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Sanitation Workers in Charlotte Feel Endangered in Crisis

As an employee at the City of Charlotte Solid Waste Services department (SWS), which collects garbage, recycling and other waste from Charlotte’s residents, Joshua has seen his workplace change dramatically to combat the spread of COVID-19. But he and many of his coworkers in the sanitation field are worried that it hasn’t changed enough.

“You on edge,” explained Joshua, whose name has been changed so that he could speak freely. “It’s like, man, I have to pray before I get in my truck every day. When you’re dealing with trash, you really don’t know what you’re dealing with. You could be picking up someone’s trash and not knowing that someone is sick.”

After Mayor Vi Lyles declared a state of emergency in response to COVID-19 on March 15, the Charlotte City Workers Union (CCWU), a chapter of the North Carolina Public Service Workers Union, issued a letter to Lyles and City Manager Marcus Jones calling for “commonsense measures” to protect public service workers and other community members. Those measures included providing adequate personal protective equipment, free COVID-19 testing, free childcare for local government employees, granting double time hazard pay and staggered shifts so as to observe social distancing.

Over 200 city workers signed a petition supporting these measures, which CCWU delivered along with the letter.

Initially, the city granted a staggered schedule to all employees. But by April 6, SWS had scrapped the staggered schedule and ordered automatic truck drivers to return to work. The union condemned the change, stating in another letter that the return to normal schedules “will certainly increase the number of infections of employees.”

In a press release issued on April 7, the CCWU alleges that the change was made in response to complaints from residents who did not like that the staggered schedules led to later pick-ups.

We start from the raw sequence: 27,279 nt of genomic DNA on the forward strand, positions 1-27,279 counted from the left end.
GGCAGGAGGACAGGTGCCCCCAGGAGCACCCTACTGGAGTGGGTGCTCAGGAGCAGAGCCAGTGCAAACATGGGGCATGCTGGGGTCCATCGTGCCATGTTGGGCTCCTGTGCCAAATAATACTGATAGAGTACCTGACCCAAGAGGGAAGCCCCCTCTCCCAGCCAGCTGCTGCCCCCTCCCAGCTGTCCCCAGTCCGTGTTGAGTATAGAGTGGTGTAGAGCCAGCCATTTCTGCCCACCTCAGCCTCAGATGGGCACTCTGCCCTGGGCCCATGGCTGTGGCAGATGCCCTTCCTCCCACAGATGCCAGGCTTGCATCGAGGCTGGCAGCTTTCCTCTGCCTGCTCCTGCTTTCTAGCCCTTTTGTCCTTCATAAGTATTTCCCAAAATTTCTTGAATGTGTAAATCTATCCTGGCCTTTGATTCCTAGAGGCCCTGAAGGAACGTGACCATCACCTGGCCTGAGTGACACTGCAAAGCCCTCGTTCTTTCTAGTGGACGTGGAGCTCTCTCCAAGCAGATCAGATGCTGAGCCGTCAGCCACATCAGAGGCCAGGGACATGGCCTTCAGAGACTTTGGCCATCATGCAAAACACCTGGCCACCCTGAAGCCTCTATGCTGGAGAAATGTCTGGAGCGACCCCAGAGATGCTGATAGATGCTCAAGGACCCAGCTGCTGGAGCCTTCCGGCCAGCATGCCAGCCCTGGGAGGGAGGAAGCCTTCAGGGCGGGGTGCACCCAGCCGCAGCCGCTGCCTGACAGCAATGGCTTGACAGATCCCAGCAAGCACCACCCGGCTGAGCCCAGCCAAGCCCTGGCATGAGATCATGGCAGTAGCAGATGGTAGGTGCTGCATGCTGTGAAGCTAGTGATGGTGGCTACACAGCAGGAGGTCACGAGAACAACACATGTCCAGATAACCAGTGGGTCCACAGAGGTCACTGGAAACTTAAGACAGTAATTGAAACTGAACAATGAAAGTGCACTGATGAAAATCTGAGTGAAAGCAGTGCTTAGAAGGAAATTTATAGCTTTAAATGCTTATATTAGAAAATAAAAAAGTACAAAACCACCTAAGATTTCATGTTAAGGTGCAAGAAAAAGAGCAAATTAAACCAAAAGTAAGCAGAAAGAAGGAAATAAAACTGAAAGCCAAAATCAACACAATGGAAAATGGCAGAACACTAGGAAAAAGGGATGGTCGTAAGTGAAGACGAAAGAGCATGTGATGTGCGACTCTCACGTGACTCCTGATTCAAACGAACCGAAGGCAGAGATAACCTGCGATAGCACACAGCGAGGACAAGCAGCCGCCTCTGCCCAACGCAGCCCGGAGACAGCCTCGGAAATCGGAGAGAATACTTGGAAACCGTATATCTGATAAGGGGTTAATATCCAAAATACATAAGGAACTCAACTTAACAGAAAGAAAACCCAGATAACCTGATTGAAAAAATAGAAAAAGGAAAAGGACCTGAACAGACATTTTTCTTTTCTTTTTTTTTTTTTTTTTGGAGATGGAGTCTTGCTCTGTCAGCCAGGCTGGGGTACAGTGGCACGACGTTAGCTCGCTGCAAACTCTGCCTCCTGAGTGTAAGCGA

“Does this mean that the city is more concerned about rich people having their trash picked up at 7 p.m., rather than the lives of sanitation workers?” the release asks.

CCWU also detailed the workplace conditions under COVID-19, stating that workers were not supplied with any masks or hand sanitizer and only given one pair of latex gloves per day. The union decried rumors of a 3% salary increase for hazard pay.

“The City is sitting on 16% reserves totaling over $116 million for a ‘rainy day,’ and meanwhile the City Council has not even convened a meeting since March 16,” stated Dominic Harris, president of the CCWU, in the press release. “They need to immediately call a meeting and release these funds to defend essential city workers.”

In an email, SWS spokesperson Brandi Williams defended the current personal protective equipment policy: “[C]rews are provided with personal protective equipment to include masks, hand sanitizers, wipes and gloves for everyone. We also conducted respirator training for those who want to use respirators.”

Charlotte Solid Waste Services
Other union members from the area have showed their support to SWS workers. (Photo by Ryan Pitkin)

When asked about access to N95 masks, Joshua said the training only showed how to use the masks, and didn’t actually provide them.